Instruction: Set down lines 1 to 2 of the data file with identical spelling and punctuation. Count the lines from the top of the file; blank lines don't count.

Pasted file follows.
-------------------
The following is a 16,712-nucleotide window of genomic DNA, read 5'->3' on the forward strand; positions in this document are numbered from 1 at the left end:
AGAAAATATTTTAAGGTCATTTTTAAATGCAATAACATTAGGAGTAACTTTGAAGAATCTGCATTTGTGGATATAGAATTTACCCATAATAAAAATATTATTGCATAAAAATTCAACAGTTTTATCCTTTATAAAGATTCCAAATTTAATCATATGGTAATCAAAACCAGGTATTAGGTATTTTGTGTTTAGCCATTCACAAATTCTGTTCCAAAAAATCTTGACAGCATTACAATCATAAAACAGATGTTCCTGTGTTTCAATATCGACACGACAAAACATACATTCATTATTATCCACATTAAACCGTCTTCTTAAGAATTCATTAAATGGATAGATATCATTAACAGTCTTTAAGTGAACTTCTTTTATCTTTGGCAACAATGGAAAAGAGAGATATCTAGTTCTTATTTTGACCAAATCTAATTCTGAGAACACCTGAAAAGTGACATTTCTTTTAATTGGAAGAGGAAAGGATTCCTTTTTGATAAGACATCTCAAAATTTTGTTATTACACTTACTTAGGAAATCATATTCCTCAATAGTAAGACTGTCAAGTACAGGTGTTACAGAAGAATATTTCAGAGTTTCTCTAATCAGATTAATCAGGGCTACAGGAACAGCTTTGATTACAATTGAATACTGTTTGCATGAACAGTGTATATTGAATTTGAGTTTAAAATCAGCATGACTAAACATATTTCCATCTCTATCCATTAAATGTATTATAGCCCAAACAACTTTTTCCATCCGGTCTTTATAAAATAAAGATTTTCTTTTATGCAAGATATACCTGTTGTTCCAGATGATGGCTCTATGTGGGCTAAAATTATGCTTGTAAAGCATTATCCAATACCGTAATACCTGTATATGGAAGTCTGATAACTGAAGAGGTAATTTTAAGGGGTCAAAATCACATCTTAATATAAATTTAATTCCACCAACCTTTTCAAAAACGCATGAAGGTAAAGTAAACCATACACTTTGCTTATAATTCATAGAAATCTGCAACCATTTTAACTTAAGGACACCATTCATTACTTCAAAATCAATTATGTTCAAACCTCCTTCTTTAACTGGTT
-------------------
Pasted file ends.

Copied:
The following is a 16,712-nucleotide window of genomic DNA, read 5'->3' on the forward strand; positions in this document are numbered from 1 at the left end:
AGAAAATATTTTAAGGTCATTTTTAAATGCAATAACATTAGGAGTAACTTTGAAGAATCTGCATTTGTGGATATAGAATTTACCCATAATAAAAATATTATTGCATAAAAATTCAACAGTTTTATCCTTTATAAAGATTCCAAATTTAATCATATGGTAATCAAAACCAGGTATTAGGTATTTTGTGTTTAGCCATTCACAAATTCTGTTCCAAAAAATCTTGACAGCATTACAATCATAAAACAGATGTTCCTGTGTTTCAATATCGACACGACAAAACATACATTCATTATTATCCACATTAAACCGTCTTCTTAAGAATTCATTAAATGGATAGATATCATTAACAGTCTTTAAGTGAACTTCTTTTATCTTTGGCAACAATGGAAAAGAGAGATATCTAGTTCTTATTTTGACCAAATCTAATTCTGAGAACACCTGAAAAGTGACATTTCTTTTAATTGGAAGAGGAAAGGATTCCTTTTTGATAAGACATCTCAAAATTTTGTTATTACACTTACTTAGGAAATCATATTCCTCAATAGTAAGACTGTCAAGTACAGGTGTTACAGAAGAATATTTCAGAGTTTCTCTAATCAGATTAATCAGGGCTACAGGAACAGCTTTGATTACAATTGAATACTGTTTGCATGAACAGTGTATATTGAATTTGAGTTTAAAATCAGCATGACTAAACATATTTCCATCTCTATCCATTAAATGTATTATAGCCCAAACAACTTTTTCCATCCGGTCTTTATAAAATAAAGATTTTCTTTTATGCAAGATATACCTGTTGTTCCAGATGATGGCTCTATGTGGGCTAAAATTATGCTTGTAAAGCATTATCCAATACCGTAATACCTGTATATGGAAGTCTGATAACTGAAGAGGTAATTTTAAGGGGTCAAAATCACATCTTAATATAAATTTAATTCCACCAACCTTTTCAAAAACGCATGAAGGTAAAGTAAACCATACACTTTGCTTATAATTCATAGAAATCTGCAACCATTTTAACTTAAGGACACCATTCATTACTTCAAAATCAATTATGTTCAAACCTCCTTCTTTAACTGGTT